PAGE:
Do you tend to wake up feeling groggy, with a headache, neck, or jaw pain? These can be the result of nighttime teeth grinding and, potentially, sleep apnea. While it might seem odd that these two seemingly different conditions could be connected, research suggests that the two are associated with one another.

Before we dive into the connection between teeth grinding and sleep apnea, let’s get a better understanding of the causes and characteristics of each of these issues.

What is Bruxism?

Bruxism - the medical term for teeth grinding - can happen at any time, but typically happens at night. It is characterized by jaw clenching and teeth grinding that can cause restless sleep, headaches, neck, and jaw aches.

While these symptoms aren’t severe, it can affect the quality of your sleep which can have a resounding effect on your overall health and wellbeing.

Additionally, bruxism is also characterized by a loud, disruptive noise. That’s why most cases of bruxism are identified by the partner of the person with this condition.

If left unaddressed, bruxism can lead to tooth sensitivity and tooth damage, such as cracking and chipping.

What is Sleep Apnea?

While bruxism is a relatively mild condition, sleep apnea is much more serious. Sleep apnea is a serious sleep disorder that is characterized by repeated periods of interrupted breathing during sleep. This prevents the body from getting the oxygen it needs to function properly, which can lead to some pretty serious health conditions.

In addition to feelings of tiredness and having trouble concentrating, untreated sleep apnea can lead to chronic health conditions such as type 2 diabetes, cardiovascular disease, obesity, and depression.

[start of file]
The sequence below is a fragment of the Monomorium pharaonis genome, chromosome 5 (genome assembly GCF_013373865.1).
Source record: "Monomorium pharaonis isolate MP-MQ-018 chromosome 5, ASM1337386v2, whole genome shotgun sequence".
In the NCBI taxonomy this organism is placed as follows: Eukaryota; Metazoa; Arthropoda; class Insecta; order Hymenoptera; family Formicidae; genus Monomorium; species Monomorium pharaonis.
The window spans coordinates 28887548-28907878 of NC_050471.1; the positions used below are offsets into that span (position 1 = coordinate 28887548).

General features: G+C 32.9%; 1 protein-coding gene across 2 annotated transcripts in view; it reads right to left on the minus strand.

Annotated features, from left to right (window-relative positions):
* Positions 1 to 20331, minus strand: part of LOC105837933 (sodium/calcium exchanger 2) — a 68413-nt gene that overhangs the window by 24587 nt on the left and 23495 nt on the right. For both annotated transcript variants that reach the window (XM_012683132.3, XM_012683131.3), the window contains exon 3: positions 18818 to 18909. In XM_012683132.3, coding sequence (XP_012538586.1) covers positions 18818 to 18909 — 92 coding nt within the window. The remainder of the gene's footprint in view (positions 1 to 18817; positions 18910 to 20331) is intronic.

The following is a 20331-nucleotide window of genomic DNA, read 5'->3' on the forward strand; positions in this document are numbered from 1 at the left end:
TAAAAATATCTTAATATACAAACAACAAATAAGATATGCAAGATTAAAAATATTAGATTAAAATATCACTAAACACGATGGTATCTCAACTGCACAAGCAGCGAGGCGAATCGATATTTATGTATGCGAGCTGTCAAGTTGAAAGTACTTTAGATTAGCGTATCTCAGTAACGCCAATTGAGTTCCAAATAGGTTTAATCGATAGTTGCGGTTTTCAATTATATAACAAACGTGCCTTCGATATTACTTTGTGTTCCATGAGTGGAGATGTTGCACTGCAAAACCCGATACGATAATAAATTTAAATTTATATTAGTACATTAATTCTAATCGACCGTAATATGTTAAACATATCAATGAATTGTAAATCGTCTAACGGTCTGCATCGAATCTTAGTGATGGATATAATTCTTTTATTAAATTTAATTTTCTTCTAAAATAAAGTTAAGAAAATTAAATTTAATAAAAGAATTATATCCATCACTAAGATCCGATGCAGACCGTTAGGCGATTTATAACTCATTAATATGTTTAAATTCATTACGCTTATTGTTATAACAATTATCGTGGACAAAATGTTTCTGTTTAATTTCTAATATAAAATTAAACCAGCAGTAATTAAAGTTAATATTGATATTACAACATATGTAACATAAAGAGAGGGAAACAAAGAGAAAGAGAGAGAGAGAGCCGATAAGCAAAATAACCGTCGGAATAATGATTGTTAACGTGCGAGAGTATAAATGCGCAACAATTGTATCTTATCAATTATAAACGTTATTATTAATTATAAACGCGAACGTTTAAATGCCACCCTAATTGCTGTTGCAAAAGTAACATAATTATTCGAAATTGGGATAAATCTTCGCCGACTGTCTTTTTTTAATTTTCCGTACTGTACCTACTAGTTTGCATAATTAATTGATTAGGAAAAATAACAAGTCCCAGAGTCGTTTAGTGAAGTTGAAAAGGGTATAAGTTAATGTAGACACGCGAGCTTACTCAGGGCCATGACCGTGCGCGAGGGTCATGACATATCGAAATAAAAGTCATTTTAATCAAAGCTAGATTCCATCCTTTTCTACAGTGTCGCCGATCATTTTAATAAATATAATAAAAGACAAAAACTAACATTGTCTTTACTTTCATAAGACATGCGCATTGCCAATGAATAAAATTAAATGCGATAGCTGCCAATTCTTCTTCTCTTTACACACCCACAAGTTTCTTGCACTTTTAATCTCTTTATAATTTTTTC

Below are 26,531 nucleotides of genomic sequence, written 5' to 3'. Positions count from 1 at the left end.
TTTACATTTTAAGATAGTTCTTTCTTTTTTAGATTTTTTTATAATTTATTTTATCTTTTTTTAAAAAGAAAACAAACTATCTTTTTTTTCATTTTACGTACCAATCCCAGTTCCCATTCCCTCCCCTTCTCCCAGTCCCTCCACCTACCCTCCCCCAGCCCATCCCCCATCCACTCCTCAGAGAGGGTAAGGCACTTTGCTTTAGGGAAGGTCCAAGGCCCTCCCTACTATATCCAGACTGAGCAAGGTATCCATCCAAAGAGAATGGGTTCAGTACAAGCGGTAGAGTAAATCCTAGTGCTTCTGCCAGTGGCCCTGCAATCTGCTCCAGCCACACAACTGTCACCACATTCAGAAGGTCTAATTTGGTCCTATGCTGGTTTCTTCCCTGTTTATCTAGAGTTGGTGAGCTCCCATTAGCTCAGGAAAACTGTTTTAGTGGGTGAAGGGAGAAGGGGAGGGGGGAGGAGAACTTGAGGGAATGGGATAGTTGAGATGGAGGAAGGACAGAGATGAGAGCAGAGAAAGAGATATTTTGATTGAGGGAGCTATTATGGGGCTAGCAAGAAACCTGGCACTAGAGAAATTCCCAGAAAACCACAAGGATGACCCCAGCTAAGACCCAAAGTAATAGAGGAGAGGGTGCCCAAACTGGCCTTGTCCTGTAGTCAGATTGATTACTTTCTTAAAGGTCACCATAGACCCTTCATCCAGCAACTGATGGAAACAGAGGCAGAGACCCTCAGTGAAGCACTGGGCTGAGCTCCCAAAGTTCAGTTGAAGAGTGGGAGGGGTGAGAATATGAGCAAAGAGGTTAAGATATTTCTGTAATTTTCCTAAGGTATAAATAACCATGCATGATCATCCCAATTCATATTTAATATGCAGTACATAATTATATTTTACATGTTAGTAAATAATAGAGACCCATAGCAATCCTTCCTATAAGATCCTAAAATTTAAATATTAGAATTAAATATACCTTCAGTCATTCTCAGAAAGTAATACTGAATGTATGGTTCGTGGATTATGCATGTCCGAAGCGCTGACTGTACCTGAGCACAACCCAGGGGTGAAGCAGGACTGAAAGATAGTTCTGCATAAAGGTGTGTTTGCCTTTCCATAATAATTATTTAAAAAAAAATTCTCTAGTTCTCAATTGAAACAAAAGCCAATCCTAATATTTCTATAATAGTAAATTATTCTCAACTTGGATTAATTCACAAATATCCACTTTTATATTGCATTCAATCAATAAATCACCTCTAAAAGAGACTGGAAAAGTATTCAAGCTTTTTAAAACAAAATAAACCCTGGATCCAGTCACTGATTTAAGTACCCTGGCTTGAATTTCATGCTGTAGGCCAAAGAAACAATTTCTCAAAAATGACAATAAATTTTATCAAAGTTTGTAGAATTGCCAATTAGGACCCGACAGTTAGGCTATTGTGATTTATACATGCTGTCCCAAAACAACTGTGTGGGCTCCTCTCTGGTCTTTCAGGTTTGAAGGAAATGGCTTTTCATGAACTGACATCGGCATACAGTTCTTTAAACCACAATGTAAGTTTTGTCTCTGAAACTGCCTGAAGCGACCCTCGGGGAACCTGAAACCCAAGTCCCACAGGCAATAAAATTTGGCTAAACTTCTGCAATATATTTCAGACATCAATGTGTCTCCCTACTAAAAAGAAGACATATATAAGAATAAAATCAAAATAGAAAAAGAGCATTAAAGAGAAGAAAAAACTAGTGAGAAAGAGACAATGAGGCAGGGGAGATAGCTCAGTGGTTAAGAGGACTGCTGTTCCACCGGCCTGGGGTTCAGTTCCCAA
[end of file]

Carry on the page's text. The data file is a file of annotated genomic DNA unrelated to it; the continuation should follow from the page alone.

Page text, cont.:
Like bruxism, sleep apnea is usually first detected by sleep partners who notice that their partner goes through periods of loud snoring, gasping for air, and episodes of stopped breathing during the night.

Once sleep apnea is diagnosed by a medical professional, a continuous positive airway pressure (CPAP) machine will be prescribed to help provide consistent air pressure throughout the night to improve breathing.

How Are Sleep Apnea & Bruxism Connected?

Several research studies have revealed that there is a significant correlation between these two conditions. While there is a clear connection between sleep apnea and bruxism, the jury is still out on exactly why they are connected.

One working hypothesis for this correlation is that sleep apnea causes bruxism because the pauses in breathing can cause teeth grinding. This is plausible given that one in four teeth grinders also have been diagnosed with sleep apnea.

Conversely, there are other theories suggesting the reverse - that bruxism contributes to sleep apnea. This theory purports that the muscles that cause teeth grinding can also cause airway obstructions that lead to sleep apnea.

Final Thoughts

While we might not know definitively which condition causes the other, we do know that proper intervention can improve sleep and your overall health.

Starting with a mouth guard to address teeth grinding is a simple step to protect your teeth from damage and determine if more serious interventions are needed. Some people decide to use a CPAP machine to improve their breathing at night, which can also improve bruxism symptoms. Since CPAP machines are loud and, at times, uncomfortable, it’s typically advised to start with a mouth guard.

If you believe that you are experiencing signs of teeth grinding or sleep apnea, talk to your doctor to receive a proper diagnosis so that you can be on your way to optimal health.

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